Native health tied to economic development

Commentary, Aboriginal Futures, Joseph Quesnel

A great and sobering piece in the Star Phoenix today about First Nation health and its connection to socioeconomic status.

Statistics Canada has crunched the numbers and there is definite evidence that low socioeconomic indicators is leading to poor health incomes for First Nations.

Statistics Canada took the data from a  longitudinal cohort that followed the health outcomes of more than 2.7 million Canadians from 1991 to 2001. This group included 56,700 “Registered Indians.”

The study found that for those who live to the age of 25, life expectancy for Indian men is 4.4 years below that of other Canadian men, while Indian women live 6.3 years less than other Canadian women.

The basic observation was that First Nation men and women were much more likely to die prematurely from all causes of death, including infectious diseases, chronic diseases and even accidents.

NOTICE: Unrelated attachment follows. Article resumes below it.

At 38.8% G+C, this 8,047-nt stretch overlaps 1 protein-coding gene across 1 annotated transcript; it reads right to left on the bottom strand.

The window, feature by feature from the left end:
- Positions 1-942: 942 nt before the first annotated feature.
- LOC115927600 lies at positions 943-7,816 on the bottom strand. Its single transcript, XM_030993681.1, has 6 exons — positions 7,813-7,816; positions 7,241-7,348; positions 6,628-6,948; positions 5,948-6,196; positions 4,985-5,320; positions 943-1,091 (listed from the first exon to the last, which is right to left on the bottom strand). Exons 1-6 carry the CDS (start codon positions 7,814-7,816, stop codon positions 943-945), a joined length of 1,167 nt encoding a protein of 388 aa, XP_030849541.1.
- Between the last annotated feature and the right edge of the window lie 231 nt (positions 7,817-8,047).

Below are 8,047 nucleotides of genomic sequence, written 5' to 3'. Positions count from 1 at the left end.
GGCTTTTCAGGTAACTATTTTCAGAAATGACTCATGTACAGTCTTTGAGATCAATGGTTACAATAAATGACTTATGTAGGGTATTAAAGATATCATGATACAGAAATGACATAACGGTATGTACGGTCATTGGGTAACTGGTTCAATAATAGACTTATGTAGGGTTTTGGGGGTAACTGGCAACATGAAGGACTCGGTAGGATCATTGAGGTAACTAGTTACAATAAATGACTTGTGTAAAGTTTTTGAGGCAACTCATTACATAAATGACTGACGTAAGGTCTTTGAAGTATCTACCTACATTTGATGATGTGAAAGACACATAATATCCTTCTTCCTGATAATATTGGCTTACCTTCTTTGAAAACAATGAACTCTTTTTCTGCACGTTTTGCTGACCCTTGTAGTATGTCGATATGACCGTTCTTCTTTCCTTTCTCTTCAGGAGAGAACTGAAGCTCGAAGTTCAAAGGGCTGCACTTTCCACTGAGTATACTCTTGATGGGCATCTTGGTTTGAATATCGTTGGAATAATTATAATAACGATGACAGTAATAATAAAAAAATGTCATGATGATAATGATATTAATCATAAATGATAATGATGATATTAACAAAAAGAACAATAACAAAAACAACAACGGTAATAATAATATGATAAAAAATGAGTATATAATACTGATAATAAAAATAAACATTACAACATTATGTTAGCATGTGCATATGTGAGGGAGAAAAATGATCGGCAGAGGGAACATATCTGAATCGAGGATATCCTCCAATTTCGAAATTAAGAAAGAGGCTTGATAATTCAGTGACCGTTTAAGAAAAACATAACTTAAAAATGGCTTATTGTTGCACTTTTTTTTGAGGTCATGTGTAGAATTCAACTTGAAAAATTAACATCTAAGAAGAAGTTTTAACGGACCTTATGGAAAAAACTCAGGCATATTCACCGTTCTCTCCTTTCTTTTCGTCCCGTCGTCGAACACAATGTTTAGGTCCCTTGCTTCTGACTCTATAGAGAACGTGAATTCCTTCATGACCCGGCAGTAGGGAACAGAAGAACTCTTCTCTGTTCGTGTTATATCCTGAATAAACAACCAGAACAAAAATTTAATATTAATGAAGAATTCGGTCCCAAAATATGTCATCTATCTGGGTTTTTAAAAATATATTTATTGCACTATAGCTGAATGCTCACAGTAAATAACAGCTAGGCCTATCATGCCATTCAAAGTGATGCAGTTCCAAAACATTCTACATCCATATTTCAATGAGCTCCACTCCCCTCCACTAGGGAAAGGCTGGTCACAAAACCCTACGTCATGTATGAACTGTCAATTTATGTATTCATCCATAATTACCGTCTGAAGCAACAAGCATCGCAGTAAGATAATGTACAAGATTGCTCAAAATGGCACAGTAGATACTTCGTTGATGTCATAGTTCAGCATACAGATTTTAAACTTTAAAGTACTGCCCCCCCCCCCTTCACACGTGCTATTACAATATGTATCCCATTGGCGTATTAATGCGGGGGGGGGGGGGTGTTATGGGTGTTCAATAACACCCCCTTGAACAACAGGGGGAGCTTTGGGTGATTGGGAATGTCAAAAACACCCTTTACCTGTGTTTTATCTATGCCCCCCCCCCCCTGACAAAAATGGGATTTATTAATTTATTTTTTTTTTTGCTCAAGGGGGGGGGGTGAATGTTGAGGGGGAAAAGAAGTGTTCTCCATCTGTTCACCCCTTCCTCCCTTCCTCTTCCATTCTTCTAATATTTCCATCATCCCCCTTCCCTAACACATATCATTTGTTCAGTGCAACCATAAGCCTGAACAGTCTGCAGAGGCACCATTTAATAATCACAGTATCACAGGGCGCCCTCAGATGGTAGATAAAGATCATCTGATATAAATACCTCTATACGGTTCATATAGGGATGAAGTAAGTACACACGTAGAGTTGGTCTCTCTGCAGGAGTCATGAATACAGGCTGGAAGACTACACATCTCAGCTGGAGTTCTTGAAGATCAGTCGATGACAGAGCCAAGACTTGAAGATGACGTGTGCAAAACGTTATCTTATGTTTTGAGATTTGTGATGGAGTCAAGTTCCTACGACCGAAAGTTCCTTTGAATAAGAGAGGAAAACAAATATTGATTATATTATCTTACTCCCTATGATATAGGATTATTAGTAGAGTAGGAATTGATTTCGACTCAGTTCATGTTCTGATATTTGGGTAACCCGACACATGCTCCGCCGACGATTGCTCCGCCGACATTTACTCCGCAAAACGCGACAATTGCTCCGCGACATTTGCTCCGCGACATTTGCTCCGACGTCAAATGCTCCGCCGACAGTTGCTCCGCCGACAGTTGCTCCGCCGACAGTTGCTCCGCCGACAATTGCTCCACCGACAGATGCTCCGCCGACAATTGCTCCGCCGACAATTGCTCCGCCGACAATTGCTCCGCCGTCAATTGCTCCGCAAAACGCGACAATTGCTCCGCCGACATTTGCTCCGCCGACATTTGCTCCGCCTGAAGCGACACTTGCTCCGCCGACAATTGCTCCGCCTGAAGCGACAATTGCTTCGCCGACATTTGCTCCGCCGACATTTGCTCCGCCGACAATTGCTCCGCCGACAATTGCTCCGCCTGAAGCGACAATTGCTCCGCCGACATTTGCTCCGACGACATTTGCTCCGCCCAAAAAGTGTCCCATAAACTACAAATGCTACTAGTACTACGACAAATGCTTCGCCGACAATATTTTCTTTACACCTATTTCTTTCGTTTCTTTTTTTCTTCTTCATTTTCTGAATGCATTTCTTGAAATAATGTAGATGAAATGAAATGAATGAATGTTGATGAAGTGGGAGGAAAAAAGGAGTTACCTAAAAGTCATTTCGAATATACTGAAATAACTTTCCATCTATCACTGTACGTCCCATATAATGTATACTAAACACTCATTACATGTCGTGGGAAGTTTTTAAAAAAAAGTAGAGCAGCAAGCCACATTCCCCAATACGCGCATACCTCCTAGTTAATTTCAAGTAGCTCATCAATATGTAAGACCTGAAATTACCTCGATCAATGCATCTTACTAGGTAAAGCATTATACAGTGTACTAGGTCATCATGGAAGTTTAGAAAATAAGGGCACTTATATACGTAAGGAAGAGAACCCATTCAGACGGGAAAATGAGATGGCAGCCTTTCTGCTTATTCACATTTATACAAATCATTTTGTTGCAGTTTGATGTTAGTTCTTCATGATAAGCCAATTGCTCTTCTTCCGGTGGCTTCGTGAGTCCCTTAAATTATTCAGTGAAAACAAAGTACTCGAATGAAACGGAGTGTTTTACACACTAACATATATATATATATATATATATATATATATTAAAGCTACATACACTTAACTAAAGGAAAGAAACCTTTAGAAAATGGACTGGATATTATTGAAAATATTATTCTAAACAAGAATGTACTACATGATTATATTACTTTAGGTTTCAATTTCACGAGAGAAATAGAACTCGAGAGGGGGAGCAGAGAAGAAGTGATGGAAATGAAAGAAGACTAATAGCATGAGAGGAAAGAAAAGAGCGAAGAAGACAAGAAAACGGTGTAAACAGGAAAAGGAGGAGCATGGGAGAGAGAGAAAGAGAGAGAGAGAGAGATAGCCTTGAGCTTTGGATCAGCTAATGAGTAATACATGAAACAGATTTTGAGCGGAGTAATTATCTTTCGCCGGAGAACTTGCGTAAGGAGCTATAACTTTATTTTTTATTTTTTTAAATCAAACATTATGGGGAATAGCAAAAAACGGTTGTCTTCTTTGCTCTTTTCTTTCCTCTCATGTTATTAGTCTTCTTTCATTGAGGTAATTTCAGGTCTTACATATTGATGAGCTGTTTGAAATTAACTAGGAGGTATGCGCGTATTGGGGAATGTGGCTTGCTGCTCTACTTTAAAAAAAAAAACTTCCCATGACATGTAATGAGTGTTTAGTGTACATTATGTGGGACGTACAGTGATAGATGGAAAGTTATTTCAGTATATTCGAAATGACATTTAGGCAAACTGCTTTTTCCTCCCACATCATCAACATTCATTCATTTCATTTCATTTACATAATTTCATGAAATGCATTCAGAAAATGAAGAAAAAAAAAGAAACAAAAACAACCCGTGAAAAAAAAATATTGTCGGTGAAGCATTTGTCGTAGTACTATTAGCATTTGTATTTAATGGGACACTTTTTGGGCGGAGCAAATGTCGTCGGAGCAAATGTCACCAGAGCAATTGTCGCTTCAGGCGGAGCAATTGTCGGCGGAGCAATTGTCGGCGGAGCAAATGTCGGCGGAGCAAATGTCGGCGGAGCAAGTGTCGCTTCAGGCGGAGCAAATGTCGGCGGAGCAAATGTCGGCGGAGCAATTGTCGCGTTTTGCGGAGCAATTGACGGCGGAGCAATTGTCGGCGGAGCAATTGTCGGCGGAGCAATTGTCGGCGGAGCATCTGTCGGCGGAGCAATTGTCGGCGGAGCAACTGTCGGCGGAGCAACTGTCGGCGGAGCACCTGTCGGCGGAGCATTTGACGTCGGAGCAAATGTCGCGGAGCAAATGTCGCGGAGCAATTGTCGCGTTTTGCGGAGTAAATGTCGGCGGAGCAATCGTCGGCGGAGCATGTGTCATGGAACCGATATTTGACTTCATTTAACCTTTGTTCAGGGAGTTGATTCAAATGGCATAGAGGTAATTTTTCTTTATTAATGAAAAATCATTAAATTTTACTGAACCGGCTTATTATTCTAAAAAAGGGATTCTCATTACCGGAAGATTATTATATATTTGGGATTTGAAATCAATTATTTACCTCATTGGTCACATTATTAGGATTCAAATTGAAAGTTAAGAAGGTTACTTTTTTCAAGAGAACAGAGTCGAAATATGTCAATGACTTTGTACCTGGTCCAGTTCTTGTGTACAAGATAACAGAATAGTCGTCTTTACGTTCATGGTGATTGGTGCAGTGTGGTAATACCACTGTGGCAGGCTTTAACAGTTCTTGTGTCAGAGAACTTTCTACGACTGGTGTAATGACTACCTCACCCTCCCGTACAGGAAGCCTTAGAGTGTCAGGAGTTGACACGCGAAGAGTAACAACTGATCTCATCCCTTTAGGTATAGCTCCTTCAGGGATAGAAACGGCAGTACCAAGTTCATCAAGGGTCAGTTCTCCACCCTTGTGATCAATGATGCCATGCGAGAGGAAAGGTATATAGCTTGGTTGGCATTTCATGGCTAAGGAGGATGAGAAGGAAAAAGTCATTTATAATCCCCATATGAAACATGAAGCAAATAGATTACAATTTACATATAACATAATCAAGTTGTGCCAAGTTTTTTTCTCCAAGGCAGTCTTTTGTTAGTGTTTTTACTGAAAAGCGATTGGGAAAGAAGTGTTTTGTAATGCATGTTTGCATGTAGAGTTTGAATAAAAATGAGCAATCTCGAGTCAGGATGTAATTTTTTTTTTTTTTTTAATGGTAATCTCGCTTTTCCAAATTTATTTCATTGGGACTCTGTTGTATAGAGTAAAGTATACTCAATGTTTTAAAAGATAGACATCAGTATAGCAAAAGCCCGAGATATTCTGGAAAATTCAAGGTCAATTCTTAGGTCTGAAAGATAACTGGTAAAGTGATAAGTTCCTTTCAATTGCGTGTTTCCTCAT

Besides showing that First Nations need to deal with obvious items like diet and healthy lifestyles, this shows that historic government policies targeting First Nation communities are not working.

The study has a silver lining. It found that improvements in income, employment and education led to improvements in tackling premature mortality.  It also found that socioeconomic differences explained many of the differences in mental health outcomes as well.

This all means that the struggle over First Nation economic development is intimately tied to the struggle for First Nation health in all its dimensions, including propensities towards suicide.

Improving the economic climate and the educational opportunities for First Nation communities should be the number one priority. It is no longer if this starts, but when.

Quite literally, the current policies are killing people and must stop.